NZNO says the temporary prescriber category would add “yet another layer of complexity” to the “somewhat crowded continuum” of prescribing types proposed by the bill with all categories requiring regulating, auditing, education and training.

“Such complexity is potentially confusing, unsafe, expensive and unnecessary,” it says.

The College submission also point out that the designated prescriber category had already been used to allow the diabetes nurse prescribing demonstration sites.

However, both the NZNO and College call for the current definition of designated prescriber to be revised to avoid current “cumbersome” issues around having individual prescribing regulations for each area of practice that can quickly become outdated.

The bill, currently being considered by the Health Select Committee, is due to be reported back to parliament by July 2.

Doctors not keen on more prescribers

The “continued push” for independent prescribing by “multiple health professional groups” could result in fragmented patient care, says the New Zealand Medical Association submission.

The NZMA says, in its view, more independent prescribing by other health professionals “may well lead to greater fragmentation of care” as it facilitated “independent practice” outside the “multidisciplinary team or medical home”.

“Where changes are introduced the quality of patient care should as a minimum be maintained but preferably improved,” it adds.

It goes on to say consideration must also be given to the pharmaceutical budget and issues like antibiotic resistance that could result from the introduction of additional professional groups with prescribing rights.

The NZMA submission says it “fully supports” delegated prescribing under the supervision of a registered medical practitioner but questions the training of other authorised prescribers, like the current midwives and dentists and proposed NPs and optometrists, to carry out the supervisory role.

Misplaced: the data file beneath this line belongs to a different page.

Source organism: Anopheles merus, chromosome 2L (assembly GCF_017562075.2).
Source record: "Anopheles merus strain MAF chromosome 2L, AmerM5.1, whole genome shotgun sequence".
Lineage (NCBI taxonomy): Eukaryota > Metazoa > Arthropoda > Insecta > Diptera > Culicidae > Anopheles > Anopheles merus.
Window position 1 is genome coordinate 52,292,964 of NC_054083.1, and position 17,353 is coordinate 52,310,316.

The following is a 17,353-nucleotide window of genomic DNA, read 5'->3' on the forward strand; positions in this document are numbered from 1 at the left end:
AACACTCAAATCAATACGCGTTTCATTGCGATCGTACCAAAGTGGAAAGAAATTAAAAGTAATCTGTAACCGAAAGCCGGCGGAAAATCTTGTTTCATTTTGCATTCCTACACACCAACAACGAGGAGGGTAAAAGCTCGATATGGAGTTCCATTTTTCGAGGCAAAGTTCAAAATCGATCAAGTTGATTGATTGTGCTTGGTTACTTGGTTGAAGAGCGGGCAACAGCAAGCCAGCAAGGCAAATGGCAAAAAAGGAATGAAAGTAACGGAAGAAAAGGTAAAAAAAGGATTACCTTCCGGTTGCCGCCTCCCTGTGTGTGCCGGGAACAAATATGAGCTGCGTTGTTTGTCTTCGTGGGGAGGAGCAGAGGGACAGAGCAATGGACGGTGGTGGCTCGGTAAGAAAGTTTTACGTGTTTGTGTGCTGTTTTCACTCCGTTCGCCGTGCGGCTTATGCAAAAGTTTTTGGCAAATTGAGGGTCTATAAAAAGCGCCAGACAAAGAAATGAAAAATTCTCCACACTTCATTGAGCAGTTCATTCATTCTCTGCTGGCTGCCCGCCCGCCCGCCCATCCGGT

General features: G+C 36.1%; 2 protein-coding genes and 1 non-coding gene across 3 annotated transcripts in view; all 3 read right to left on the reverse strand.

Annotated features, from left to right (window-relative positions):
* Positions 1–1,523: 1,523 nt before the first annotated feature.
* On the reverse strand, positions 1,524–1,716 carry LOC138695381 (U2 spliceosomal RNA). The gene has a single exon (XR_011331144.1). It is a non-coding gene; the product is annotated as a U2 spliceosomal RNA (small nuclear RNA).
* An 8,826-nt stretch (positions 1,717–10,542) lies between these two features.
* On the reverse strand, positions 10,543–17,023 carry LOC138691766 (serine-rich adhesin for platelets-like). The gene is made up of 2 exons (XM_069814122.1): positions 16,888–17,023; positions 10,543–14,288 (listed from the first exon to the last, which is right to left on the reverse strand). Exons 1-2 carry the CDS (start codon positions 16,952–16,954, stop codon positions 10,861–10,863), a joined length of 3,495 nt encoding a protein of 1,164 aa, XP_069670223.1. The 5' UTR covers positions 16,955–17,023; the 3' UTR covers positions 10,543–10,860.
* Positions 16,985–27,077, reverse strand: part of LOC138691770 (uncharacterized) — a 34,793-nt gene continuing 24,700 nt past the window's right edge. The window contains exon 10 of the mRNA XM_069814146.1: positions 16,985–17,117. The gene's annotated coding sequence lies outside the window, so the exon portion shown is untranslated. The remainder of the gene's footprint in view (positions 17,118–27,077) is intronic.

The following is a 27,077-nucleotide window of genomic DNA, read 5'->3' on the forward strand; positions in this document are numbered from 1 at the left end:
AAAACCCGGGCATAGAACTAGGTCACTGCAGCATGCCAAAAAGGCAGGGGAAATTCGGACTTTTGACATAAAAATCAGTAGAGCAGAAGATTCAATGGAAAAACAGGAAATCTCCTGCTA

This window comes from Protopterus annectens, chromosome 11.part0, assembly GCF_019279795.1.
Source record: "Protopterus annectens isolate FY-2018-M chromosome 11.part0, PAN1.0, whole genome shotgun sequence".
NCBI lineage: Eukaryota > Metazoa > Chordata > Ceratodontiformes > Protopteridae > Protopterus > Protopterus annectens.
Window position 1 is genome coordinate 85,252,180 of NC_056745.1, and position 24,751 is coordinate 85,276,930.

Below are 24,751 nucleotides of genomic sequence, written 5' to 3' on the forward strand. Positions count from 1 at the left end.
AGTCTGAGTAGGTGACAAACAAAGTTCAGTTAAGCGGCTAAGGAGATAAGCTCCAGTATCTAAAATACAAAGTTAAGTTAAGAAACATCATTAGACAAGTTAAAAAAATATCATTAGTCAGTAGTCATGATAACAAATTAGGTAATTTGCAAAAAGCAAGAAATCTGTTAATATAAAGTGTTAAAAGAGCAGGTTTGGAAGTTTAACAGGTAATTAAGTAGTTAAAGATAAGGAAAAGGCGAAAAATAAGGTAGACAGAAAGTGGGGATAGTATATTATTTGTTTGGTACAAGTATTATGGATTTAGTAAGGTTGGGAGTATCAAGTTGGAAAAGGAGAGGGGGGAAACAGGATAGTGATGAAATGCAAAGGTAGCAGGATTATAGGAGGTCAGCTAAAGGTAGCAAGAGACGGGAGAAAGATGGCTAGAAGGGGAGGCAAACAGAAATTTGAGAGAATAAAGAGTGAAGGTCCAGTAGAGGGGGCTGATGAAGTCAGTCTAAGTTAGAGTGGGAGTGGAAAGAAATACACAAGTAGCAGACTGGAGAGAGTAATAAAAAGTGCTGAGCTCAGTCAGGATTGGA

“Their training, however, is not at the same level required of medical practitioners and we question whether or not they have the necessary skills and expertise to provide supervision in terms of delegated prescribing,” the submission says.

Medicines Amendment Bill 2011 main points

  • Gives nurse practitioners and optometrists the same authorised prescriber status as medical practitioners, dentists, and midwives, which has been fought for by nurses since the now-canned 2006 Therapeutic Products and Medicines Bill was first tabled.
  • Establishes a third prescribing category of delegated prescriber, which would allow RNs to prescribe under an order from an authorised prescriber.
  • Also provides mechanism for Minister of Health to approve temporary prescribers for up to two years to allow for demonstration sites and pilots.
  • Nursing organisations have given the thumbs down to delegated prescriber and temporary prescriber proposals and are calling instead for amendments to existing designated prescriber category to allow Nursing Council to approve and monitor RN prescribing in specialty areas.